I can only say once more that situations have to be deliberately created in order for students to break free in this way. Coming together in their pluralities and their differences, they may finally articulate how they are choosing themselves and what the projects are by means of which they can identify themselves. We all need to recognize each other in our striving, our becoming, our inventing of the possible. And, yes, it is a question of acting in the light of a vision of what might be-a vision that enables people to perceive the voids, take heed of the violations, and move (if they can) to repair. Such a vision, we have found, can be enlarged and enriched by those on the margins, whoever they are. The fine feminist African-American writer bell hooks has written what it is like to be on the margin but at once part of the whole:

Living as we did-on the edge-we developed a particular way of seeing reality. We looked from the outside in and from the inside out. We focused our attention on the center as well as on the margin. We understood both. This mode of seeing reminded us of the existence of a whole universe, a main body made up of both margin and center. Our survival depended on an ongoing public awareness of the separation between margin and center and an ongoing private acknowledgment that we were a necessary, vital part of the whole. This sense of wholeness, impressed upon our consciousness by the structure of our daily lives, provided us with an oppositional world view-a mode of seeing unknown to most of our oppressors that sustained us, aided us in our struggle to transcend poverty and despair, strengthened our sense of self and solidarity.

I would hope to find that oppositional world view somehow incorporated in or oriented to dimensions of our curriculum. Not only does it offer an alternative perspective. It creates a dissonance, a necessary dissonance between what is taken for granted at the center and what might, what ought to be. It is such dissonance, like the sense of obstacle, that gives rise to the questioning that may move the young to learn to learn. I am reminded by bell hooks of Michel Foucault when he examined the likelihood of a culture without restraints. He said that the point of a system of constraints is whether it leaves individuals the liberty to transform the system. The restrictions that exist, he said, have to be within the reach of those affected by them so they at least have the possibility of altering them. It would appear to me, in an emerging society marked by a rich range of differences, that restrictions do indeed have to be brought within reach so that persons of all sorts can come together to change them. There must be a deepening consciousness of the plague and the need for healing. There must be a confronting of the contradictions, the instances of savagery, the neglect, and the possibility of care. We require curriculum that can help provoke persons to reach past themselves and to become. We want to see them in their multiplicity linking arms, becoming recognized. We want them in their ongoing quests for what it means to be human to be free to move. We want them-and we want to-enable them-to exist.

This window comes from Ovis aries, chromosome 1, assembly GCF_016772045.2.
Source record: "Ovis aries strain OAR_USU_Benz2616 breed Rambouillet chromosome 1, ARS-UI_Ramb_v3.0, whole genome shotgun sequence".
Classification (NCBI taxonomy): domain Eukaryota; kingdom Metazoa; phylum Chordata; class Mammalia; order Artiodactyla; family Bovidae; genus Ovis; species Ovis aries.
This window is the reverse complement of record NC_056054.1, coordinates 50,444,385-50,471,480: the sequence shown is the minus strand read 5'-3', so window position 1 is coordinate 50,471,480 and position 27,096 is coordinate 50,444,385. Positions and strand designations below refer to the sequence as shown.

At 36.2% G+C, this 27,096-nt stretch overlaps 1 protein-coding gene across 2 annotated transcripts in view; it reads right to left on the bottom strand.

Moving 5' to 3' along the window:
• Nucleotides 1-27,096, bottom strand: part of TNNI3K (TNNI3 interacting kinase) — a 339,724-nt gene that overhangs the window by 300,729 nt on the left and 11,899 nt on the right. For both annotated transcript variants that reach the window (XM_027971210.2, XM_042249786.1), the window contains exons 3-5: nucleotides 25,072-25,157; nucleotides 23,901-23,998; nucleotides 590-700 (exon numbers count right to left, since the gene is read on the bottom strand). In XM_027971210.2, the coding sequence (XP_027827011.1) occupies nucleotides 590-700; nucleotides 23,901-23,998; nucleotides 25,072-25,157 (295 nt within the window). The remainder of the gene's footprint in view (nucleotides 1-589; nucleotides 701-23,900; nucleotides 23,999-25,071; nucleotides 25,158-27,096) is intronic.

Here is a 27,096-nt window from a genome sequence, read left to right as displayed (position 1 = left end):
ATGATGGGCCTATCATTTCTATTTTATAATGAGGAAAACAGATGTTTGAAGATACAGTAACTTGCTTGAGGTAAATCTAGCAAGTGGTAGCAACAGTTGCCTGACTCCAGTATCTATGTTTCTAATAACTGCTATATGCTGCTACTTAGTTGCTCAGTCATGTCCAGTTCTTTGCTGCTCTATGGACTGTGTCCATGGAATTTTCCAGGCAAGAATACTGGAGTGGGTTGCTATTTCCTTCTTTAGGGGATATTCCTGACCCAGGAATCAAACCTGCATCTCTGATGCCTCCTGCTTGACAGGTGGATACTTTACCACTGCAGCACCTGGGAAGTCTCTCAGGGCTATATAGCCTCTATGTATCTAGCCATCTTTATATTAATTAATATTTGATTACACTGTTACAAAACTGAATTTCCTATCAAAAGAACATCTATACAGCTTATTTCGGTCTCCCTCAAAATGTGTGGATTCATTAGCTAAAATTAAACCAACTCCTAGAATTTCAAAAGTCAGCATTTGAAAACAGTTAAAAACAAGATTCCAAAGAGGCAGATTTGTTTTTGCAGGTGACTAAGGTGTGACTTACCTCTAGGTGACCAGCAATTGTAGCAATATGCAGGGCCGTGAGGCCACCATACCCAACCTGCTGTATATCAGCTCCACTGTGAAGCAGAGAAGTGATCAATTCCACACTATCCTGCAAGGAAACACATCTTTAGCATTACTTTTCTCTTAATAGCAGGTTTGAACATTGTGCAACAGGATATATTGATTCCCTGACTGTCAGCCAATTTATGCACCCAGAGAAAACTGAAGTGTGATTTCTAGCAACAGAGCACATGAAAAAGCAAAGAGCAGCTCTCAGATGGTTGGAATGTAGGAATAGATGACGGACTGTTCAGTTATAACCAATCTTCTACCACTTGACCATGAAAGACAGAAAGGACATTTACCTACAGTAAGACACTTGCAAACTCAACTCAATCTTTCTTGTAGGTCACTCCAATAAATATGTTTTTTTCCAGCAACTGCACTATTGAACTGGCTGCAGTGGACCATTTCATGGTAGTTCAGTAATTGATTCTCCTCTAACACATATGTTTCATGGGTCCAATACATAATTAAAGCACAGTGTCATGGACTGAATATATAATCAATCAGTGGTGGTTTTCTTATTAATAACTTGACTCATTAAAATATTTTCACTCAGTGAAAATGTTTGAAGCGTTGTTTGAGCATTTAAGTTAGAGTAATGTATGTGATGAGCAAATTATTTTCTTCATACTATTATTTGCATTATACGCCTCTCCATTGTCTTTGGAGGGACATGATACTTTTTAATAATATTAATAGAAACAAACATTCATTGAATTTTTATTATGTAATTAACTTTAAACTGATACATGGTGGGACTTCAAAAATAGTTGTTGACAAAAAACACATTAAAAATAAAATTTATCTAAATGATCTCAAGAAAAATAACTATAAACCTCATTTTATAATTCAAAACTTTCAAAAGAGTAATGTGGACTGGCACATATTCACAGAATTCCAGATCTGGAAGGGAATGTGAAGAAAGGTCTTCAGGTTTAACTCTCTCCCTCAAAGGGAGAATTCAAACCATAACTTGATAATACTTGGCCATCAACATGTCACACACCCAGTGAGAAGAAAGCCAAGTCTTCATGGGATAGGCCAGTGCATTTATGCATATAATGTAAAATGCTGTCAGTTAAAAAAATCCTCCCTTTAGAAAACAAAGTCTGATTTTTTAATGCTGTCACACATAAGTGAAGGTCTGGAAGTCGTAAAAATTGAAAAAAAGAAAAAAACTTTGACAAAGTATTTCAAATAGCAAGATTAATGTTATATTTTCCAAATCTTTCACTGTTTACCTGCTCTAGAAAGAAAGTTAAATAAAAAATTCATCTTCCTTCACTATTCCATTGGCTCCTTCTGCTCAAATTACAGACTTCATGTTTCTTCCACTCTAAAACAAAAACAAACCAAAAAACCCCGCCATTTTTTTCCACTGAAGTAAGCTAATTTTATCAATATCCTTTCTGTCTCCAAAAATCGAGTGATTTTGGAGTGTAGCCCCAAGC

John Dewey, The Public and Its Problem (Athens, Ohio: Swallow Press, 1954), p. 183.

Jonathan Kozol, Savage Inequalities (New York: Crown Publishers, 1991).

Immanuel Kant, The Doctrine of Virtue (Part II of The Metaphysic of Morals) (New York: Harper Torchbooks, 1964), pp. 42ff.

Clifford Geertz, Local Knowledge (New York: Basic Books, 1983), p. 161.

James Clifford, The Predicament of Culture: Twentieth-Century Ethnography, Literature, and Art (Cambridge: Harvard University Press, 1988), p. 17.

Mikhail M. Bakhtin, The Dialogic Imagination (Austin: The University of Texas Press, 1981), pp. 288-93.

See John Dewey, Democracy and Education (New York: The Macmillan Co., 1916), p. 408; and Jean-Paul Sartre, Search for a Method (New York: Alfred A. Knopf, 1963) p. 91.

John Dewey, Art as Experience (New York: Minton, Balch, & Co., 1934), pp. 53-54.

Jean-Paul Sartre, Literature and Existentialism (New York: Citadel Press, 1963), pp. 62-63.

Albert Camus, The Plague (New York: Alfred A. Knopf, 1948), p. 230.

Ibid., p. 278.

Elizabeth Eamarck Minnich, Transforming Knowledge (Philadelphia: Temple University Press, 1990), pp. 11-13.

Ibid., pp. 31-32.

Allan Bloom, The Closing of the American Mind (New York: Simon & Schuster, 1987). I

See Arthur M. Schlesinger, Jr,, The Disuniting of

America : Reflections on a Multicultural Society (New York: W. W. Norton, 1992).

Dinesh D’Souza, Illiberal Education: The Politics of Race and Sex on Campus (New York: Free Press, 1991).

See, for example, Jacques Derrida, Of Crammatology (Baltimore: The Johns Hopkins University Press, 1976). Note, especially, Part II, “Nature, Culture, and Writing,” pp. 95-192.

Mary Belenky et al., Women’s Ways of Knowing (New York: Basic Books, 1986).

Herman Melville, Moby Dick (Berkeley: University of California Press, 1981), pp. 27, 28.

Leslie A. Fiedler, Love and Death in the American Novel (New York: Criterion Books, 1960).

Dewey, The Public and Its Problems, pp. 148ff.

Hannah Arendt, The Human Condition (Chicago: University of Chicago Press, 1958), p. 182.

Luce Irigaray, Towards a Culture of Difference (New York: Routledge, 1991).

Toni Morrison, The Bluest Eye (New York: Washington Square Press, 1972). R

Bell Hooks, Yearning: Race, Gender, and Cultural Politics (Boston: South End Press, 1990), p. 149.

Michel Foucault, Power/Knowledge (New York: Pantheon Books, 1977). See, especially, “Two Lectures,” pp. 78-108.

Cite This Article as: Teachers College Record Volume 95 Number 2, 1993, p. 211-221
https://www.tcrecord.org ID Number: 84, Date Accessed: 5/27/2022 2:11:33 AM

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  • Maxine Greene
    Teachers College, Columbia University